Making the best LA Metro plans

Jack Moreland

In 2026, LA Metro, Los Angeles County’s transit authority, will begin construction on a rapid transit line from Van Nuys to West Los Angeles through Sherman Oaks. The city has depended on cars for decades, but the region cannot sustain the endless expansion of car infrastructure. We need something more compact and scalable: rapid transit.

Although Valley transit is only part of this county-wide equation, the decisions made for this line will affect the 1.8 million people who call the region home, in addition to the thousands who commute across it every day. And the mode of transit — heavy rail or monorail — will impact city planning for decades, as whatever line is built will be extended to Los Angeles International Airport in the 2040s.

Two contractors have bid to construct the line. The first is Build Your Dreams Auto (BYD), which has proposed a monorail that would run in the middle of the 405 Freeway. BYD, a Chinese firm, has a poor track record; they built a low-quality bus rapid transit system in Albuquerque and provided Los Angeles with faulty electric buses.

Moreover, a mid-freeway monorail — besides requiring extensive, traffic-interrupting and practically impossible construction on the 405 — would be horrible, noisy and difficult for commuters. A similar line in South LA in the middle of the 105 Freeway is poorly used for this exact reason. The lower estimated cost, $6 billion, contrasted with the subway’s $10 billion price tag, buys an unreliable contractor, a longer trip time, years-long construction chaos and worse stop placement for the completed line.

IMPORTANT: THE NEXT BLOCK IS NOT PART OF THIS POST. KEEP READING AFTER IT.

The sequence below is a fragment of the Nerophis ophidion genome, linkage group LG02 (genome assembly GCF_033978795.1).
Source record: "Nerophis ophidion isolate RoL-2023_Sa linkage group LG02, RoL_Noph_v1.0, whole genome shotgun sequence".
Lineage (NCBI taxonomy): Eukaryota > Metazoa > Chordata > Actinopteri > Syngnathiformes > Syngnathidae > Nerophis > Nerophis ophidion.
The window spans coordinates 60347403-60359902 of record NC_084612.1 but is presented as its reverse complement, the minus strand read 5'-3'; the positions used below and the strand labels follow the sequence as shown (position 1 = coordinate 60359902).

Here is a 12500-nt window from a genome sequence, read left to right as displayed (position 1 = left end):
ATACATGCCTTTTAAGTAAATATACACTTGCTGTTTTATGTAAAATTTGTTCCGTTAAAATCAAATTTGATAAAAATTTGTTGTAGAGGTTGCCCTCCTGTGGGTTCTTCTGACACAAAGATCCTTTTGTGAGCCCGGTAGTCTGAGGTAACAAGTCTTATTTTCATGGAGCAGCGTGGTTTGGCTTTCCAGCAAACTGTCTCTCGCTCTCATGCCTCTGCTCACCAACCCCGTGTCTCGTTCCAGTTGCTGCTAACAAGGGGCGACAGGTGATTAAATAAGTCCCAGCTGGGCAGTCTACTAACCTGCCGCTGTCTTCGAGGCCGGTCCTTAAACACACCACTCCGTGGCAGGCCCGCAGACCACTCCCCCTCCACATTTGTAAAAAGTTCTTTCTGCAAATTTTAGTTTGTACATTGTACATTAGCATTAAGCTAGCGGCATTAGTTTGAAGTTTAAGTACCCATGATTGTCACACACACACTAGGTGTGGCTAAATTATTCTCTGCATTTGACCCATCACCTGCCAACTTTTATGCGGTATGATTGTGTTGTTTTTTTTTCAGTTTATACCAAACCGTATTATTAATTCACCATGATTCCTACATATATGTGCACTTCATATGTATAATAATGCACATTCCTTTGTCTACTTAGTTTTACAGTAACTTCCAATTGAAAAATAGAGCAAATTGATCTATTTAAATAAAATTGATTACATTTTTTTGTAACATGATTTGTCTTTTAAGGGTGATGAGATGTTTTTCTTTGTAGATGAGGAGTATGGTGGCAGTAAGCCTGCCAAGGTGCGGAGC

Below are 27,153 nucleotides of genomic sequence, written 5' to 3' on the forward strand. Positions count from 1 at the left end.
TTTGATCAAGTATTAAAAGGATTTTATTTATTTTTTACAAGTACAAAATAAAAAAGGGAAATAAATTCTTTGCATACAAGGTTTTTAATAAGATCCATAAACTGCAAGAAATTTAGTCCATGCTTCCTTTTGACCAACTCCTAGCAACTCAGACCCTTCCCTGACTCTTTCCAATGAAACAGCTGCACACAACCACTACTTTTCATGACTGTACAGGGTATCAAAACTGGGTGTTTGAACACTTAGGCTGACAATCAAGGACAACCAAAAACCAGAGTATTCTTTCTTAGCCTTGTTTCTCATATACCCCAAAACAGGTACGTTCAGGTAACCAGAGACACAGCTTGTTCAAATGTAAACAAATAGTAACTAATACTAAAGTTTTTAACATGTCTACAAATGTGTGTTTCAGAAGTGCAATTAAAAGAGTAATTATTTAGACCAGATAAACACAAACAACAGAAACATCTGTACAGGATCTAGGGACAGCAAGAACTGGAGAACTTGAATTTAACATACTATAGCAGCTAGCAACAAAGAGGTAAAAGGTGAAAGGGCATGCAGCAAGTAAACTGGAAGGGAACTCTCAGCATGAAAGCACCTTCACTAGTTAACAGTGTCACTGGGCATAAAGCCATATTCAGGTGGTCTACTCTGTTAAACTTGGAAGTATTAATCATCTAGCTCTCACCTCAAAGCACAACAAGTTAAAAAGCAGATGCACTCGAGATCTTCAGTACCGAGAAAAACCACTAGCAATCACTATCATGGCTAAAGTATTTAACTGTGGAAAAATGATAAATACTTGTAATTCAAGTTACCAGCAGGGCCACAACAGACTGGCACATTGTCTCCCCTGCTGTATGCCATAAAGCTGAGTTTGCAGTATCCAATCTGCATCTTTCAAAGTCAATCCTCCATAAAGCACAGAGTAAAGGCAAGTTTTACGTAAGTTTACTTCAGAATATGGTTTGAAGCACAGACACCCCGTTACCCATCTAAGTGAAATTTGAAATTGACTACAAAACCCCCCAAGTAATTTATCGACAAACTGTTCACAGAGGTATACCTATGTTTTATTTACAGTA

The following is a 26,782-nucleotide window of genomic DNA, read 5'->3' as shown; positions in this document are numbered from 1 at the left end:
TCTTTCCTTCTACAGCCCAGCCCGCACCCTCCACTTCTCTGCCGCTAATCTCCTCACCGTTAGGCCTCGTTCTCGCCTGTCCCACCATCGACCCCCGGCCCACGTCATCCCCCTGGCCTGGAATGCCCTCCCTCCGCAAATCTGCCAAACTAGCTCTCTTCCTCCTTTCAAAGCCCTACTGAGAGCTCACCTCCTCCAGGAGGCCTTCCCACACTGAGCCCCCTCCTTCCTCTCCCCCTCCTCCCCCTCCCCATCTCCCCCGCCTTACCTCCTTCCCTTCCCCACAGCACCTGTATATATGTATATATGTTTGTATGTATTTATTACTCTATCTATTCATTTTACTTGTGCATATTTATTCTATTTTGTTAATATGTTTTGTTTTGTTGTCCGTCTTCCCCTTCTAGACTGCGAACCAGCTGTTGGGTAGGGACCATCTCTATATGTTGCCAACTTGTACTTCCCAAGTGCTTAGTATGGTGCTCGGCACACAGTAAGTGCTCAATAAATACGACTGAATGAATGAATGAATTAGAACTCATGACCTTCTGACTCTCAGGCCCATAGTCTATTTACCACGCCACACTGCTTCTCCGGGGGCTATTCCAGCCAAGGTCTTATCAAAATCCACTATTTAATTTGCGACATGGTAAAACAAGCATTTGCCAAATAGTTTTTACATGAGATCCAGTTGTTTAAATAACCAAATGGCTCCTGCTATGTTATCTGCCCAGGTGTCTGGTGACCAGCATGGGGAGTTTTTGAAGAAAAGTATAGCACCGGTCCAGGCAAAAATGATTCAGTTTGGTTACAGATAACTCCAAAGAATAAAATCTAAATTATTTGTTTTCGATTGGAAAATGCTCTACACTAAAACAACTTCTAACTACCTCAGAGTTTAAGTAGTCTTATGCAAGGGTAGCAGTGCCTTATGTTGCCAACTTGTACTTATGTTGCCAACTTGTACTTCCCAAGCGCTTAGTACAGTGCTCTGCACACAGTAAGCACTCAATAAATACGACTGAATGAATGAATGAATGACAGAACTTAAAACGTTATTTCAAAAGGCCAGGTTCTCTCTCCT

The second company bidding for the job, however, is a much more promising option. Bechtel, an American engineering company, proposed an underground or partially elevated rail along Sepulveda Blvd. or Van Nuys Blvd.

The Sepulveda Blvd. route, with heavy rail above the street leading to a subway under the mountains and with a station directly under the University of California, Los Angeles, would be the best option. This would have the highest estimated ridership and provide an 18-minute end-to-end trip, according to an LA Metro report. The route would also allow easy extension to the airport and not overlap with the soon-to-be-built light rail on Van Nuys Boulevard.

If Metro chooses to hire BYD to build the monorail, it will be stuck with an unreliable headache for decades — a headache that will need to be extended south in just a few years, costing even more in maintenance in the long run. Don’t spare the expense, Metro. Just build the subway.